BERTIN: No. I think I am a man of still photography. Even if I love David Lean so much - I think I have seen Dr Zhivago and Lawrence of Arabia at least a hundred times each, I know the dialogue by heart. To be a film Director you must be a General, you have to know how to give orders to your crew. These films are the medium through which I re-discovered the world after my blindness. I saw the world again thinking ‘ha this is how it is’! What really happened is that one afternoon I went out with a nurse and we headed to Hyde Park. It had rained all morning and all the leaves were sparkling with the light of the sun, it was autumn and it was remarkable. That day I decided to become a photographer.
DAVID: You like more the solitary aspect of your craft?
BERTIN: Exactly. I have been a man on my own for a long time - before meeting Marie of course - and this is the way I like it.
DAVID: So you were first exposed to Bergman’s movies while at the hospital. When was the idea born inside your head to go and try to capture a portrait of Bergman the man? (a task many other photographers endeavoured and failed at!)
BERTIN: What happened is that the man had haunted me for a long time. But first I went on to work for Vogue but after eight years, the Conde-Nast team changed completely and I decided to pursue my own projects. I went to Cambridge for a three year journey where I photographed everyone from the scientists to the gardeners, the doormen, the teachers and eventually even the students.
DAVID: It was not a commission?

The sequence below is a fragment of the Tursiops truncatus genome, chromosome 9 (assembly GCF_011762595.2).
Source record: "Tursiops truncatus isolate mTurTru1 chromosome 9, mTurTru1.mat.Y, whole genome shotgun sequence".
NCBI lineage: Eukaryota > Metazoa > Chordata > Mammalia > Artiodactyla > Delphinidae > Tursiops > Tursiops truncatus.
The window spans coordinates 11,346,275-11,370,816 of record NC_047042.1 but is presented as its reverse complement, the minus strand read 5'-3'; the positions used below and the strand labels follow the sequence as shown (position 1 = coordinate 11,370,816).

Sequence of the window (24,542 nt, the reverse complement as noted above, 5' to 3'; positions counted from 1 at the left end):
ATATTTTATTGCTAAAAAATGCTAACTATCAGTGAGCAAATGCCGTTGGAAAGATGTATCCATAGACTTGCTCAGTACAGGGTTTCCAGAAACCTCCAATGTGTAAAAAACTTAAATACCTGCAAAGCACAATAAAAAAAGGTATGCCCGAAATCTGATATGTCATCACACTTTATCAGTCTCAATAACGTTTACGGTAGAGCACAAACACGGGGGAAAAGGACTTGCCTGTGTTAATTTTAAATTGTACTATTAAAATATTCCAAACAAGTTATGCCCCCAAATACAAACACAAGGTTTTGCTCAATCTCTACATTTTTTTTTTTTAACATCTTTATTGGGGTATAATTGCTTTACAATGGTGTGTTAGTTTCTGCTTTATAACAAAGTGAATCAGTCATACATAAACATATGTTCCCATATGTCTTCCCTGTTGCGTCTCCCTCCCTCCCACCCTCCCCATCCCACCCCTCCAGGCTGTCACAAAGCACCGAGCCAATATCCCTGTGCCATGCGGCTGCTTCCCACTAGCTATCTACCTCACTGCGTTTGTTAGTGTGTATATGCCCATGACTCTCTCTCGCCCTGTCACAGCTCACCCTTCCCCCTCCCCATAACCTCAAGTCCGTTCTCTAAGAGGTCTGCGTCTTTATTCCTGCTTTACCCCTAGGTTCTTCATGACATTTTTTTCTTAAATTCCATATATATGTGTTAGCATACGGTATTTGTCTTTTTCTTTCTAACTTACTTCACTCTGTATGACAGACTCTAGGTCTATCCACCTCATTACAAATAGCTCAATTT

BERTIN: No I was my own producer, photographer, and assistant! I did it all by myself. And then I met someone at Christies who told me that it was a strong work but that doing something similar within the world of cinema would certainly deliver a stronger impact. So with my father we spent a few days brainstorming, thinking about what could be done. And suddenly we realized that a work on Bergman would be a fantastic work to carry out. So I looked for some kind of help, grants of some sort. I waited a couple of months, I went to Hasselblad, different Swedish organisations, and one day I read in the French Liberation obituaries' section that Jarl Kulle - one of Bergman’s lead actors - had died. I suddenly realized that if I waited any longer I would see them all pass away and still be sitting in Paris! So I kicked my butt and asked a few friends who had connections in Stockholm and found a young woman who had a big flat where I could rent a small room there and so I rushed to Stockholm to start the work. The only contact I really had with the team was through Erland Josephson, to whom I had written a few times. I realized that he was also acting as Bergman’s top PR, as well as he was the person Bergman relied on to get rid of undesirable strangers. I stayed two weeks the first time without making much headway.